Watch the webinar here.
Here are three examples of my own to add to the mix. (From time to time I am asked by law firms, acting on behalf of insurance companies, to provide an expert opinion on the standard of care provided by massage therapists.)
- A client presented at a multi-practitioner massage therapy clinic complaining of unspecified back pain and elected to receive an aromatherapy massage. No adverse report was made at the end of the massage, but on a later day a claim was made by the client that the massage caused a lower back injury, namely a prolapsed disc.
- A client presented at a multi-practitioner massage therapy clinic complaining of an increase in lower back pain ex an historical occupational injury. The client had undergone surgery some years prior. The client received a small number of short massage treatments, from different staff. Following the last treatment session, the client was in increased pain, which became severe in the following hours, requiring medical treatment. At a later date a claim was made by the client that the last massage treatment caused a nerve compression injury.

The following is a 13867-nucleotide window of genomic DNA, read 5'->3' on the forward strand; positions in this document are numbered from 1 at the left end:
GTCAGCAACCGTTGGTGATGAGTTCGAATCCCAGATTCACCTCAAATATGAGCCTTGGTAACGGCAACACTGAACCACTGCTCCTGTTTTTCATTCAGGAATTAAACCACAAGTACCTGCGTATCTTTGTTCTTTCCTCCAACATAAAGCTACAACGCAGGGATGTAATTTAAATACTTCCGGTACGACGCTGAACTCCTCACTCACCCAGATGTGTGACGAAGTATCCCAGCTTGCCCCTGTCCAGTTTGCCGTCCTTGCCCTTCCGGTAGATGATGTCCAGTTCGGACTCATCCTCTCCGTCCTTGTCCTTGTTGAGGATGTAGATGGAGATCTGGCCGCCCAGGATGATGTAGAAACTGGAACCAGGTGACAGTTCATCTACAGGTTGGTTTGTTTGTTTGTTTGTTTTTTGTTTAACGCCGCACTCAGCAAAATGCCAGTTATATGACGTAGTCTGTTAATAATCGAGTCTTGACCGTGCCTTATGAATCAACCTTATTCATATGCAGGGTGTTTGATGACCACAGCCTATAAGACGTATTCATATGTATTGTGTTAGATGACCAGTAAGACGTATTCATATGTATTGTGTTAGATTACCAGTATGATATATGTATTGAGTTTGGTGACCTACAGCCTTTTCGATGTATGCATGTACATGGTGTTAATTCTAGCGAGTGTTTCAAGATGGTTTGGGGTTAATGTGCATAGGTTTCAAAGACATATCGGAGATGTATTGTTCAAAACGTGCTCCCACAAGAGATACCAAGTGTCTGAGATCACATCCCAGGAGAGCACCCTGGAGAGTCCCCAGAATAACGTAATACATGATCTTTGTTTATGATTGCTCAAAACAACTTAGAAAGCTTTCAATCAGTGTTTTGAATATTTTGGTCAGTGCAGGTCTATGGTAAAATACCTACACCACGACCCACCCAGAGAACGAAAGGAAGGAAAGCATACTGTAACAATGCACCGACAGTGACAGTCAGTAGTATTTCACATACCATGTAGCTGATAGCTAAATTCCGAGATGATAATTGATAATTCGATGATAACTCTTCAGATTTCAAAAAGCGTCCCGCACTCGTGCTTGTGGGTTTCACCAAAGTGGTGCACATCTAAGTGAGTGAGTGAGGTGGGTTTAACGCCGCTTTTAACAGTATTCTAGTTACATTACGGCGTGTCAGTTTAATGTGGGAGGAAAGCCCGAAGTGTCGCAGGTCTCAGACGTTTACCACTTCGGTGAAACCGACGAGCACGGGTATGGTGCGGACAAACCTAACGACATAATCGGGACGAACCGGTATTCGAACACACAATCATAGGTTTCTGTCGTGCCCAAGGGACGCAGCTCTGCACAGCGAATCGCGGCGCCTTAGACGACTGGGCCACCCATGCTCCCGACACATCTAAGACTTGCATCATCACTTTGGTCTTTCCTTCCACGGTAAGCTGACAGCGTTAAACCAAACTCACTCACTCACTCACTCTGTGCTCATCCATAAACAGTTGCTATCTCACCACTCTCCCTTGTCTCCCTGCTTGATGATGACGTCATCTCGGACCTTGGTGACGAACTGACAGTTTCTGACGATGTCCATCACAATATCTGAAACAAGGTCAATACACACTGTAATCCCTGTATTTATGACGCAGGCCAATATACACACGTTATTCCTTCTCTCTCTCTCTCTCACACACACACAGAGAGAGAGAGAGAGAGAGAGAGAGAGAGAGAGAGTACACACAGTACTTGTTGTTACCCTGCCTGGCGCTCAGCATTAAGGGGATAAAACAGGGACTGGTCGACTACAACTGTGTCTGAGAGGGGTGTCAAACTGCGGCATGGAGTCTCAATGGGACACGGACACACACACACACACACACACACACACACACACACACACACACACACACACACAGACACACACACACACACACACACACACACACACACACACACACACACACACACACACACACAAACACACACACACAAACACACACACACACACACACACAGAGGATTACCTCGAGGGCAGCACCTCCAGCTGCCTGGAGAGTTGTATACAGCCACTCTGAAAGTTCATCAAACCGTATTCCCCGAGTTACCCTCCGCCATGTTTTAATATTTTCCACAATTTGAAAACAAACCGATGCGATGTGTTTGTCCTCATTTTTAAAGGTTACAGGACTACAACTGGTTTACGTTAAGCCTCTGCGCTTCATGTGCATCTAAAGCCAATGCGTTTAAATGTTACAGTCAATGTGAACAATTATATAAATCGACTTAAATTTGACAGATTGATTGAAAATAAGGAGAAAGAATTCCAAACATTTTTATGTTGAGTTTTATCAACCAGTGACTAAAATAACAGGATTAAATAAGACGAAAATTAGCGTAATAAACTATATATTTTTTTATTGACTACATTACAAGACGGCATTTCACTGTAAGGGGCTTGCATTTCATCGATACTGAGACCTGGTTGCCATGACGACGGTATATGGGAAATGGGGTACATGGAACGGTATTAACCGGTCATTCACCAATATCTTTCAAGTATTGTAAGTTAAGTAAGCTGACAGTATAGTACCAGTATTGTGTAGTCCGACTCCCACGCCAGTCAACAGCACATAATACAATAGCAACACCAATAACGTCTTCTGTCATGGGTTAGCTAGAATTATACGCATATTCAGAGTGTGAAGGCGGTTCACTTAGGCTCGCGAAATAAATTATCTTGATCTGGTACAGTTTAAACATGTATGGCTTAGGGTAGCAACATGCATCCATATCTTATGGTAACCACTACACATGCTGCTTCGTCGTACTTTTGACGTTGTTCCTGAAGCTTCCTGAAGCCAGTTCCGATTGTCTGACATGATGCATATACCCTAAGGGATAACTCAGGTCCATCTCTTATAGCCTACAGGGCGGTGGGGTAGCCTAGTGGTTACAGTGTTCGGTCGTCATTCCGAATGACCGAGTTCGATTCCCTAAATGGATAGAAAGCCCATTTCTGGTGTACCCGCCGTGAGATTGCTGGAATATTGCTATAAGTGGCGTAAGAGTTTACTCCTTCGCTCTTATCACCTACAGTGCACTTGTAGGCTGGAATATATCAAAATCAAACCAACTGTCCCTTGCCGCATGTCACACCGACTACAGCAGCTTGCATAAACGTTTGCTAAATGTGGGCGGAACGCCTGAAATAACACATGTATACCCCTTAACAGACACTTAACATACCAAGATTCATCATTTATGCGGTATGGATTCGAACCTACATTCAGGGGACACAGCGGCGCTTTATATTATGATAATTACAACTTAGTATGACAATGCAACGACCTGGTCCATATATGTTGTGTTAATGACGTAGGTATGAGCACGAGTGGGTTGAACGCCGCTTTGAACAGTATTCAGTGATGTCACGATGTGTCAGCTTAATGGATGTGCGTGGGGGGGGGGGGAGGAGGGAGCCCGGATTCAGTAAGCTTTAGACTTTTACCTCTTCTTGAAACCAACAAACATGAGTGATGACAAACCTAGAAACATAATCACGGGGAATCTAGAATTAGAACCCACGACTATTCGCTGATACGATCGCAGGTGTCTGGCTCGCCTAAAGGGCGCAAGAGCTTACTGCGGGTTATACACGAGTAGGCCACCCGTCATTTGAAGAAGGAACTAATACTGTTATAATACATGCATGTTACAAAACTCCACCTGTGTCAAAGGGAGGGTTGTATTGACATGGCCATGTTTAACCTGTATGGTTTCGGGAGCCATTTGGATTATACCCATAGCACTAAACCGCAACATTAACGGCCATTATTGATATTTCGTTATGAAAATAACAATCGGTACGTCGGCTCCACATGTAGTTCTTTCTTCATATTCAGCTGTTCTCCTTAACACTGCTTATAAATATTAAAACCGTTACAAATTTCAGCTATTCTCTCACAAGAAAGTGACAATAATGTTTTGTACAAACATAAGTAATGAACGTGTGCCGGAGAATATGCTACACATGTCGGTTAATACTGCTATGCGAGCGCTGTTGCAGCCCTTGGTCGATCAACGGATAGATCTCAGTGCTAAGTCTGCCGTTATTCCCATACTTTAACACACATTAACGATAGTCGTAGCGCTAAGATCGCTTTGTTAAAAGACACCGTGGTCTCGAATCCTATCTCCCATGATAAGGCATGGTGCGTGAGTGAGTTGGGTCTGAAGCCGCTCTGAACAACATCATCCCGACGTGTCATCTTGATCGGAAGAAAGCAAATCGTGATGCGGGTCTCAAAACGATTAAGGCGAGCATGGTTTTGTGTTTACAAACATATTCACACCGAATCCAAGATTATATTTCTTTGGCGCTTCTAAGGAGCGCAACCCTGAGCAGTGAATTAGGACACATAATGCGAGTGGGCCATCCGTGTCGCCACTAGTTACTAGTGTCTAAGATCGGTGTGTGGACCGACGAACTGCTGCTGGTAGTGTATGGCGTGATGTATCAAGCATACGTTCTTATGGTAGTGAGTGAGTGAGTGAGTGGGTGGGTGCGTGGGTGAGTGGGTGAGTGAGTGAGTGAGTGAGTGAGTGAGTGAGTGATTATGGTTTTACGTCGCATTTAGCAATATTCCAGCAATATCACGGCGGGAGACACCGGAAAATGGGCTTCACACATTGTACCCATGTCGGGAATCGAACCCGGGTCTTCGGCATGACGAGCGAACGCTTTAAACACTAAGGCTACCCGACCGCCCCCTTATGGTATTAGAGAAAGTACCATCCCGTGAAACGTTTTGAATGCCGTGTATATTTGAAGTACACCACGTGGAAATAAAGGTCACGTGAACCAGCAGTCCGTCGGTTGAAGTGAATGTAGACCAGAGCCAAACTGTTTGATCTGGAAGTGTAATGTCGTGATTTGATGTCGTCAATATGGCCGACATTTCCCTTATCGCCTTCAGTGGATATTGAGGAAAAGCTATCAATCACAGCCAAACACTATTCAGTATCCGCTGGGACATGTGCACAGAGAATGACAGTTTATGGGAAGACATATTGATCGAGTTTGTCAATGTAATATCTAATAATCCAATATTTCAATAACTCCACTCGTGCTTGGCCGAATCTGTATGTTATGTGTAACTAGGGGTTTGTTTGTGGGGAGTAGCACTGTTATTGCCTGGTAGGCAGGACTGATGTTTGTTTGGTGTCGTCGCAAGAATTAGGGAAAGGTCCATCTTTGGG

- A regular client presented at a massage therapy clinic for their usual full-body remedial massage (with the same therapist). A number of sore/tight areas were circled on the client form. Nothing untoward happened during the massage, but in the following days, the client experienced neck stiffness/soreness, and later again, neurological symptoms. At a later date a claim was made by the client that the latest massage treatment caused a neck lesion leading to neurological incapacitation.